Beset by Autumn by Clive Collins

Beset by Autumn

And we have been so beset this year
By autumn. Not the usual meander
Out of the long weeks of summer
Breathless with the high humidity and heat
Into something other, but a sudden
Violent assault, strong winds, heavy rain,
A mugging of brains led to expect
The customary by a first faint scent of
Orange like something half-remembered
Come from nowhere to tease the senses,
Breeze-borne from the three great
Bushes in the little park we overlook,
And then a hint of colour, orange stars
Among the green and waxy foliage
Of the kinmokusei – 金木犀 – Osmanthus
Fragrens – clear whispers of the change
Of season, clear as the distant recorded
Call of the baked sweet potato men
Kerb-crawling the district, ovens
Ablaze in the back of their little trucks,
The nasal taint of woodsmoke, and,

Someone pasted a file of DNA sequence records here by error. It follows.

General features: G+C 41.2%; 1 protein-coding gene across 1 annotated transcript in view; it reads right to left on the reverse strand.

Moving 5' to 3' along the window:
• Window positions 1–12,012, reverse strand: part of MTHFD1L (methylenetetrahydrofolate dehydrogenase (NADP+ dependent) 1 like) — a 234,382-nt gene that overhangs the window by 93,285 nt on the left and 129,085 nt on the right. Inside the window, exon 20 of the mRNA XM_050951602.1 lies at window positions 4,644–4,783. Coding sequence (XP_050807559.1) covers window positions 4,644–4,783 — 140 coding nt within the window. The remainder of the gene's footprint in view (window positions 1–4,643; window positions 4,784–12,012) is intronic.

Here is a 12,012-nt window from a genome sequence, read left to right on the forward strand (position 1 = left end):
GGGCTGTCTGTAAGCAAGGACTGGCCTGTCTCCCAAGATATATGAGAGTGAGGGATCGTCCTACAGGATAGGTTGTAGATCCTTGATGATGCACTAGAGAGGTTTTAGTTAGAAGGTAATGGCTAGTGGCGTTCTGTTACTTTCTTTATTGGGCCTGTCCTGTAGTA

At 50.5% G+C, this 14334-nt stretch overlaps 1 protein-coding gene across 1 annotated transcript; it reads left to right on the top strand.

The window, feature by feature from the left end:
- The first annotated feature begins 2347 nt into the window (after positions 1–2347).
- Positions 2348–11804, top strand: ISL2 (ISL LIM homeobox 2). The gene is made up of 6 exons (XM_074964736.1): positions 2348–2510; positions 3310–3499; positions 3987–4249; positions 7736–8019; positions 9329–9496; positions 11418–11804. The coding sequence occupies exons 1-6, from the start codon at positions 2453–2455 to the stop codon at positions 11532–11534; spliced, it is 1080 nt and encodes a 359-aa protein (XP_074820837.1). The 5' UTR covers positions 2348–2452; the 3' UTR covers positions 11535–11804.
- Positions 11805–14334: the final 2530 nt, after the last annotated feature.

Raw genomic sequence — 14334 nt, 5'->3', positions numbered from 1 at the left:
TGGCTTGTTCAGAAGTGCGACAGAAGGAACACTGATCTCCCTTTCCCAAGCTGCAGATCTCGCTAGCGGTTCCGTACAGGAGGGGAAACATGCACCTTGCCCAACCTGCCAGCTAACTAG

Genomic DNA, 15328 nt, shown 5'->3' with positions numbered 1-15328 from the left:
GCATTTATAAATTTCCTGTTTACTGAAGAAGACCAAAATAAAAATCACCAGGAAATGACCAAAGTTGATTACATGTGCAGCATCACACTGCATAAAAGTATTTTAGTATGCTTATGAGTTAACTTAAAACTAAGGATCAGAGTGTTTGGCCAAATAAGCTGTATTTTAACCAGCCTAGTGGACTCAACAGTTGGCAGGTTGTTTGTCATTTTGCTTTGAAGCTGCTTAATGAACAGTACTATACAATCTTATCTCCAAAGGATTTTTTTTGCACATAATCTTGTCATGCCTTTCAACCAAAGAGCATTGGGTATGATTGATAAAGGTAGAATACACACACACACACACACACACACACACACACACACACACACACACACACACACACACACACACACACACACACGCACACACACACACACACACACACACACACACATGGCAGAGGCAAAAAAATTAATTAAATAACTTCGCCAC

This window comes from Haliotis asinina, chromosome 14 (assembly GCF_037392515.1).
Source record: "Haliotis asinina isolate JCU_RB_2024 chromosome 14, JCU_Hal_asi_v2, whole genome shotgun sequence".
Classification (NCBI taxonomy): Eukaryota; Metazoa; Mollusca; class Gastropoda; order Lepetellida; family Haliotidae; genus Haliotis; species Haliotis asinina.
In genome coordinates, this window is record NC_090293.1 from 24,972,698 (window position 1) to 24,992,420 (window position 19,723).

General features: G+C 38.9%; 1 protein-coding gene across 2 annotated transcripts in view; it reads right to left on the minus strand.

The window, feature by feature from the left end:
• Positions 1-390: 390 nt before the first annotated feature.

As pungent to the ear, Yaki-imo, Yaki-imo,
that sings of October days,
A tolerable warmth, the pleasantness
Of crickets in the dark. Idyllic really
After such a heat-distracted time
With restless nights too hot
For sheets, pillows sweat-soaked.
Those orange flowers fattened.
Weighting the air with odour.
For the first time in months we
Possessed a sense of being well.

Then we became our own Shipping
Forecast; gales, drenching rain
That fell in straight black lines.
This morning, woken from another
Night of storm, and opening the blinds
To see the vandals gone, the wrecking
Done, over the puddles I find a cloak
Spread as if for a queen to step on
The blossoms richly driven down
To the marshy ground, and our
Sense of despondency made anew,
A promise given but never kept.
Little corpses waiting to be swept
Up by the new broom of
Renewed disaster. All this
And winter yet to come.

by Clive Collins

Editor’s Note: Intense and detailed imagery provides the bones upon which this poem’s emotional narrative finds a place to live.


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